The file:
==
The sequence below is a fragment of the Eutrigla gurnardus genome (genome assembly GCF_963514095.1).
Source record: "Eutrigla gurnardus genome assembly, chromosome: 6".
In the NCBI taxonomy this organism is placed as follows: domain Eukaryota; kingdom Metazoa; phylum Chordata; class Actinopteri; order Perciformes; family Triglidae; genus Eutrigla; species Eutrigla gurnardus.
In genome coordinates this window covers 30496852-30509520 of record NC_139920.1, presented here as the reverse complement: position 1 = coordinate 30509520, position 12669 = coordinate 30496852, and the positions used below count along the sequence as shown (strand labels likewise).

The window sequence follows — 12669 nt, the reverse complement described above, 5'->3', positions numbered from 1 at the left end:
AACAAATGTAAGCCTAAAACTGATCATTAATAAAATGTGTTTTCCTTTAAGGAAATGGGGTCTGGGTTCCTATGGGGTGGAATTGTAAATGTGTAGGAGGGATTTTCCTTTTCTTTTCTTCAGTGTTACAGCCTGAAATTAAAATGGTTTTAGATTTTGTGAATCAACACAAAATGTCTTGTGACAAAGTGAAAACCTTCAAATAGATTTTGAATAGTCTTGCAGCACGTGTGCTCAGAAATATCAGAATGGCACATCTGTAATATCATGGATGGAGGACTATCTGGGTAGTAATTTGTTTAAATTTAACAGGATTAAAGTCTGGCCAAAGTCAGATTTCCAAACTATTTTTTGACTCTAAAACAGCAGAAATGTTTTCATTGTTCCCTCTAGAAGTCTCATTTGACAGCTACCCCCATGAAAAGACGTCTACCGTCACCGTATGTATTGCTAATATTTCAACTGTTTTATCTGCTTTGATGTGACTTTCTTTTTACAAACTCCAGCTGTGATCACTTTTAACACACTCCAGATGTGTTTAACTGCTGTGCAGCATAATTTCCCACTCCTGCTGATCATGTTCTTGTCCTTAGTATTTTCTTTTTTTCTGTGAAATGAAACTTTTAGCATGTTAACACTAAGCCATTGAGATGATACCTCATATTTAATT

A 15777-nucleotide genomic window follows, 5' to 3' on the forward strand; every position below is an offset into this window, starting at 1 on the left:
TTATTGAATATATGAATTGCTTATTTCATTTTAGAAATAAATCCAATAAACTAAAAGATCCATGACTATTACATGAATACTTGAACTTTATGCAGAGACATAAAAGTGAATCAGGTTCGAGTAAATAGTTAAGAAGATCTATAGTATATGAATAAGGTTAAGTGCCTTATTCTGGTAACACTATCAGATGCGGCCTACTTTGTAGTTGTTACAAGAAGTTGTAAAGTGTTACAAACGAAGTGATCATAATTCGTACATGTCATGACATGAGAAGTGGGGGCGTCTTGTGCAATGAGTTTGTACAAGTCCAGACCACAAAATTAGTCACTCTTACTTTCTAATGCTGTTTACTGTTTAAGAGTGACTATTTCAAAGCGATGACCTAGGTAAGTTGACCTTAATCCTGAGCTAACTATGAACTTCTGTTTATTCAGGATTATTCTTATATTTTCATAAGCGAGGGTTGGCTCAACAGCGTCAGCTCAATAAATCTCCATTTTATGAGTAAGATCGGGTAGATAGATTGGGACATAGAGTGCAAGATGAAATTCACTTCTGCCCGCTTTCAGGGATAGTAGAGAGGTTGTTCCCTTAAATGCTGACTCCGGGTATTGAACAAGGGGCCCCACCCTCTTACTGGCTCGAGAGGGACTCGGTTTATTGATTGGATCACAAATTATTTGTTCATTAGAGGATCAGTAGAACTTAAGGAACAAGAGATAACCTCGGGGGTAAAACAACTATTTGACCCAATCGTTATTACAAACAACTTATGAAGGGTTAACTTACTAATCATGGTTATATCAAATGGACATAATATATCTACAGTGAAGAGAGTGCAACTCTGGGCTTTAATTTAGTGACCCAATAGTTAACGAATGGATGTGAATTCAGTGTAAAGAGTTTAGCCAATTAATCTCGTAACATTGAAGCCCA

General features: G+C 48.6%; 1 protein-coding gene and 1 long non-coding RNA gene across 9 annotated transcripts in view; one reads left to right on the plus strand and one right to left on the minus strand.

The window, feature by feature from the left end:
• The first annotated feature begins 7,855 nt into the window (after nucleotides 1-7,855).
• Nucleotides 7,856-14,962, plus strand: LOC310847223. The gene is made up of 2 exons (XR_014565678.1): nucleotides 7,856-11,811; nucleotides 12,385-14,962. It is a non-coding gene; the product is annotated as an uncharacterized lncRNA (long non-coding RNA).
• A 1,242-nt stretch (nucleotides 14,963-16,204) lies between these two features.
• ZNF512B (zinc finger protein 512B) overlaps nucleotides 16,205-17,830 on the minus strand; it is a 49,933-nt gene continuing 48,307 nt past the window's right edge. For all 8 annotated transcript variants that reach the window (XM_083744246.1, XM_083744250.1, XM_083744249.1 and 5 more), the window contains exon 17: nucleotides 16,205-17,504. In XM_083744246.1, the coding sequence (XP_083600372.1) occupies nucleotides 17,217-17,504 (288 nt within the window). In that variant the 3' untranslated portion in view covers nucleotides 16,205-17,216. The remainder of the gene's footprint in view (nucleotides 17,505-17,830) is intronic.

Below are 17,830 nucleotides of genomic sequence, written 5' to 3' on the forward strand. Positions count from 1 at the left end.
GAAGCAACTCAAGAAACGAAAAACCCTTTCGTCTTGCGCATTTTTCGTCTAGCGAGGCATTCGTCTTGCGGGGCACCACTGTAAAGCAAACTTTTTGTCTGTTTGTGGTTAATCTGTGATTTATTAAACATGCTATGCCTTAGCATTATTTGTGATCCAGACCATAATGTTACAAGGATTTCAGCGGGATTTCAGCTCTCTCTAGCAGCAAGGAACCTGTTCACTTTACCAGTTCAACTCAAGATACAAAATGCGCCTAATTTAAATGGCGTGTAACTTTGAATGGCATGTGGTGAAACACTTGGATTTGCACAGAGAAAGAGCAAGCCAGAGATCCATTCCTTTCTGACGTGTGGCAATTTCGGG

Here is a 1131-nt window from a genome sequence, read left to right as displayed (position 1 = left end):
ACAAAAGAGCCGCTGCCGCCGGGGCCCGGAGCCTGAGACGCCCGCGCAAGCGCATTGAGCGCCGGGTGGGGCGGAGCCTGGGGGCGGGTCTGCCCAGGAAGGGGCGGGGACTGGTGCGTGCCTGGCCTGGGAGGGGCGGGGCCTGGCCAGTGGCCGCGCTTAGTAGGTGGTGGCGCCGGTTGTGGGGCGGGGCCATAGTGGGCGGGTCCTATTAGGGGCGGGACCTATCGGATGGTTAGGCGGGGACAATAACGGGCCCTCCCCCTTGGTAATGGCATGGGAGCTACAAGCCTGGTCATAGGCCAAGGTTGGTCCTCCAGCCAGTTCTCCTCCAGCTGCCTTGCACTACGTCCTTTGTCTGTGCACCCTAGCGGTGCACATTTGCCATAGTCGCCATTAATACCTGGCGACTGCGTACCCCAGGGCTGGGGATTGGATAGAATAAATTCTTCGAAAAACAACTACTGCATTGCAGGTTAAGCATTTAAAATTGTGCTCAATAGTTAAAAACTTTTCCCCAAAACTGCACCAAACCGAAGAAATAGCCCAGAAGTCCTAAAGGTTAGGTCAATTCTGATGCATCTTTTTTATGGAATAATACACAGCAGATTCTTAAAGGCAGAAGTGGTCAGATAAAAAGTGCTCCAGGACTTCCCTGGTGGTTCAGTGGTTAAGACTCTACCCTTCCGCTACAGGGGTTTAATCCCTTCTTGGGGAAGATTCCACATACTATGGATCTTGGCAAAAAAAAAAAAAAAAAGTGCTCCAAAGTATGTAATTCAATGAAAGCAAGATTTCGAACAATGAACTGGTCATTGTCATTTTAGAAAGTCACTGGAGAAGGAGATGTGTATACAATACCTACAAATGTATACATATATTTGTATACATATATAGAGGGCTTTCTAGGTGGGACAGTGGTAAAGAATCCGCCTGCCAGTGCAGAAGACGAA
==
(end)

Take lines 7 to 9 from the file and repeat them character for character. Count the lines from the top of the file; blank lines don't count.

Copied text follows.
A 15777-nucleotide genomic window follows, 5' to 3' on the forward strand; every position below is an offset into this window, starting at 1 on the left:
TTATTGAATATATGAATTGCTTATTTCATTTTAGAAATAAATCCAATAAACTAAAAGATCCATGACTATTACATGAATACTTGAACTTTATGCAGAGACATAAAAGTGAATCAGGTTCGAGTAAATAGTTAAGAAGATCTATAGTATATGAATAAGGTTAAGTGCCTTATTCTGGTAACACTATCAGATGCGGCCTACTTTGTAGTTGTTACAAGAAGTTGTAAAGTGTTACAAACGAAGTGATCATAATTCGTACATGTCATGACATGAGAAGTGGGGGCGTCTTGTGCAATGAGTTTGTACAAGTCCAGACCACAAAATTAGTCACTCTTACTTTCTAATGCTGTTTACTGTTTAAGAGTGACTATTTCAAAGCGATGACCTAGGTAAGTTGACCTTAATCCTGAGCTAACTATGAACTTCTGTTTATTCAGGATTATTCTTATATTTTCATAAGCGAGGGTTGGCTCAACAGCGTCAGCTCAATAAATCTCCATTTTATGAGTAAGATCGGGTAGATAGATTGGGACATAGAGTGCAAGATGAAATTCACTTCTGCCCGCTTTCAGGGATAGTAGAGAGGTTGTTCCCTTAAATGCTGACTCCGGGTATTGAACAAGGGGCCCCACCCTCTTACTGGCTCGAGAGGGACTCGGTTTATTGATTGGATCACAAATTATTTGTTCATTAGAGGATCAGTAGAACTTAAGGAACAAGAGATAACCTCGGGGGTAAAACAACTATTTGACCCAATCGTTATTACAAACAACTTATGAAGGGTTAACTTACTAATCATGGTTATATCAAATGGACATAATATATCTACAGTGAAGAGAGTGCAACTCTGGGCTTTAATTTAGTGACCCAATAGTTAACGAATGGATGTGAATTCAGTGTAAAGAGTTTAGCCAATTAATCTCGTAACATTGAAGCCCA

General features: G+C 48.6%; 1 protein-coding gene and 1 long non-coding RNA gene across 9 annotated transcripts in view; one reads left to right on the plus strand and one right to left on the minus strand.